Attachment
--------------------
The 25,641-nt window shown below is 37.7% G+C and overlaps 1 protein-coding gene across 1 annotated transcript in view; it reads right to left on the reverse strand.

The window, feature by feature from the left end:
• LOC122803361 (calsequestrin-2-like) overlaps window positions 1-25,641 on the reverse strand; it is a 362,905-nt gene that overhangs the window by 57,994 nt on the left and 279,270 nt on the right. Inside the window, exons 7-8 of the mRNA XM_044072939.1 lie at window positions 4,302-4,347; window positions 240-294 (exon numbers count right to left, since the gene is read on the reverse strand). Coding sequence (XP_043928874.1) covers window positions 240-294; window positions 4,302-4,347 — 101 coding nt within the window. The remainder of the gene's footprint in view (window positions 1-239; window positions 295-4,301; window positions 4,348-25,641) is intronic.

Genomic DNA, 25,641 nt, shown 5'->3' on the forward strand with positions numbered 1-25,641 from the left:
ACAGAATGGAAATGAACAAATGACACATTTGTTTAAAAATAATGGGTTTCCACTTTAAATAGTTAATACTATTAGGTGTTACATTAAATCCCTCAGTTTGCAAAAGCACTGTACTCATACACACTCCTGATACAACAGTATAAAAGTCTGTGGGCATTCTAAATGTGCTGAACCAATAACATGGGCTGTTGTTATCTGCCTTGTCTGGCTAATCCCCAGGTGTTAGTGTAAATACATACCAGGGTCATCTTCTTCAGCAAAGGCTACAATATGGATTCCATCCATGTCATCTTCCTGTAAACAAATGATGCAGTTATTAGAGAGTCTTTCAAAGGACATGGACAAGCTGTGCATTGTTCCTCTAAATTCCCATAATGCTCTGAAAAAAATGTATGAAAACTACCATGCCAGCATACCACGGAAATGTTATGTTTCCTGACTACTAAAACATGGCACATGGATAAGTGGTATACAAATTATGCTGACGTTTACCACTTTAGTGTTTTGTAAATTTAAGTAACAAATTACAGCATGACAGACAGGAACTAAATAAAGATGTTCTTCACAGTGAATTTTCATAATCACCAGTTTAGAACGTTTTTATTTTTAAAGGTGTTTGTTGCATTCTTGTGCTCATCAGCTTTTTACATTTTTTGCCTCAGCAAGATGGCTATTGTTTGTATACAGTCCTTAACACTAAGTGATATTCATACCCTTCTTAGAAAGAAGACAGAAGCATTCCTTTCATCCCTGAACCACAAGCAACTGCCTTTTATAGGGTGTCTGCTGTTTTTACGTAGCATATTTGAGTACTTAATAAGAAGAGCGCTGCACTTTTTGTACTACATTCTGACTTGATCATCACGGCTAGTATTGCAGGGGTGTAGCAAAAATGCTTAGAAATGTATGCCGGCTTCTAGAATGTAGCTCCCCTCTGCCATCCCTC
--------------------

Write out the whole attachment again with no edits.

The 25,641-nt window shown below is 37.7% G+C and overlaps 1 protein-coding gene across 1 annotated transcript in view; it reads right to left on the reverse strand.

The window, feature by feature from the left end:
• LOC122803361 (calsequestrin-2-like) overlaps window positions 1-25,641 on the reverse strand; it is a 362,905-nt gene that overhangs the window by 57,994 nt on the left and 279,270 nt on the right. Inside the window, exons 7-8 of the mRNA XM_044072939.1 lie at window positions 4,302-4,347; window positions 240-294 (exon numbers count right to left, since the gene is read on the reverse strand). Coding sequence (XP_043928874.1) covers window positions 240-294; window positions 4,302-4,347 — 101 coding nt within the window. The remainder of the gene's footprint in view (window positions 1-239; window positions 295-4,301; window positions 4,348-25,641) is intronic.

Genomic DNA, 25,641 nt, shown 5'->3' on the forward strand with positions numbered 1-25,641 from the left:
ACAGAATGGAAATGAACAAATGACACATTTGTTTAAAAATAATGGGTTTCCACTTTAAATAGTTAATACTATTAGGTGTTACATTAAATCCCTCAGTTTGCAAAAGCACTGTACTCATACACACTCCTGATACAACAGTATAAAAGTCTGTGGGCATTCTAAATGTGCTGAACCAATAACATGGGCTGTTGTTATCTGCCTTGTCTGGCTAATCCCCAGGTGTTAGTGTAAATACATACCAGGGTCATCTTCTTCAGCAAAGGCTACAATATGGATTCCATCCATGTCATCTTCCTGTAAACAAATGATGCAGTTATTAGAGAGTCTTTCAAAGGACATGGACAAGCTGTGCATTGTTCCTCTAAATTCCCATAATGCTCTGAAAAAAATGTATGAAAACTACCATGCCAGCATACCACGGAAATGTTATGTTTCCTGACTACTAAAACATGGCACATGGATAAGTGGTATACAAATTATGCTGACGTTTACCACTTTAGTGTTTTGTAAATTTAAGTAACAAATTACAGCATGACAGACAGGAACTAAATAAAGATGTTCTTCACAGTGAATTTTCATAATCACCAGTTTAGAACGTTTTTATTTTTAAAGGTGTTTGTTGCATTCTTGTGCTCATCAGCTTTTTACATTTTTTGCCTCAGCAAGATGGCTATTGTTTGTATACAGTCCTTAACACTAAGTGATATTCATACCCTTCTTAGAAAGAAGACAGAAGCATTCCTTTCATCCCTGAACCACAAGCAACTGCCTTTTATAGGGTGTCTGCTGTTTTTACGTAGCATATTTGAGTACTTAATAAGAAGAGCGCTGCACTTTTTGTACTACATTCTGACTTGATCATCACGGCTAGTATTGCAGGGGTGTAGCAAAAATGCTTAGAAATGTATGCCGGCTTCTAGAATGTAGCTCCCCTCTGCCATCCCTC